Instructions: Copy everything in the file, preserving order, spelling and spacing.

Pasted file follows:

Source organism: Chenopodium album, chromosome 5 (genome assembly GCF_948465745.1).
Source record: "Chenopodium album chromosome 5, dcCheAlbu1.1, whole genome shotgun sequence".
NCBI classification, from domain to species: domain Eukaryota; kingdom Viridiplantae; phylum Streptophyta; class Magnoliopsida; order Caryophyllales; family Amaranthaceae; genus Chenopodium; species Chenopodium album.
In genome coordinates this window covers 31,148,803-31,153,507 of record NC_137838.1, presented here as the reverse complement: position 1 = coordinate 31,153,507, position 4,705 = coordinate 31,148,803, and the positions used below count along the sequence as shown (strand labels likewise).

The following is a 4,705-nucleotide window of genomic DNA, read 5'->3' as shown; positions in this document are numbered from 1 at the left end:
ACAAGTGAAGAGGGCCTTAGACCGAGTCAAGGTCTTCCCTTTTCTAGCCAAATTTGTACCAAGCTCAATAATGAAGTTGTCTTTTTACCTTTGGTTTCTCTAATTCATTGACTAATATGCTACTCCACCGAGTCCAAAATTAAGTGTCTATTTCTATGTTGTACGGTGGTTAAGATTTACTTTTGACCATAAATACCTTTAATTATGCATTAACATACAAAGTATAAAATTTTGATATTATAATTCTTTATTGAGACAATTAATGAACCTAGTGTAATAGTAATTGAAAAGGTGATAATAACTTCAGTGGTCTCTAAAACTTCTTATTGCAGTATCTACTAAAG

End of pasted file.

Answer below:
Source organism: Chenopodium album, chromosome 5 (genome assembly GCF_948465745.1).
Source record: "Chenopodium album chromosome 5, dcCheAlbu1.1, whole genome shotgun sequence".
NCBI classification, from domain to species: domain Eukaryota; kingdom Viridiplantae; phylum Streptophyta; class Magnoliopsida; order Caryophyllales; family Amaranthaceae; genus Chenopodium; species Chenopodium album.
In genome coordinates this window covers 31,148,803-31,153,507 of record NC_137838.1, presented here as the reverse complement: position 1 = coordinate 31,153,507, position 4,705 = coordinate 31,148,803, and the positions used below count along the sequence as shown (strand labels likewise).

The following is a 4,705-nucleotide window of genomic DNA, read 5'->3' as shown; positions in this document are numbered from 1 at the left end:
ACAAGTGAAGAGGGCCTTAGACCGAGTCAAGGTCTTCCCTTTTCTAGCCAAATTTGTACCAAGCTCAATAATGAAGTTGTCTTTTTACCTTTGGTTTCTCTAATTCATTGACTAATATGCTACTCCACCGAGTCCAAAATTAAGTGTCTATTTCTATGTTGTACGGTGGTTAAGATTTACTTTTGACCATAAATACCTTTAATTATGCATTAACATACAAAGTATAAAATTTTGATATTATAATTCTTTATTGAGACAATTAATGAACCTAGTGTAATAGTAATTGAAAAGGTGATAATAACTTCAGTGGTCTCTAAAACTTCTTATTGCAGTATCTACTAAAG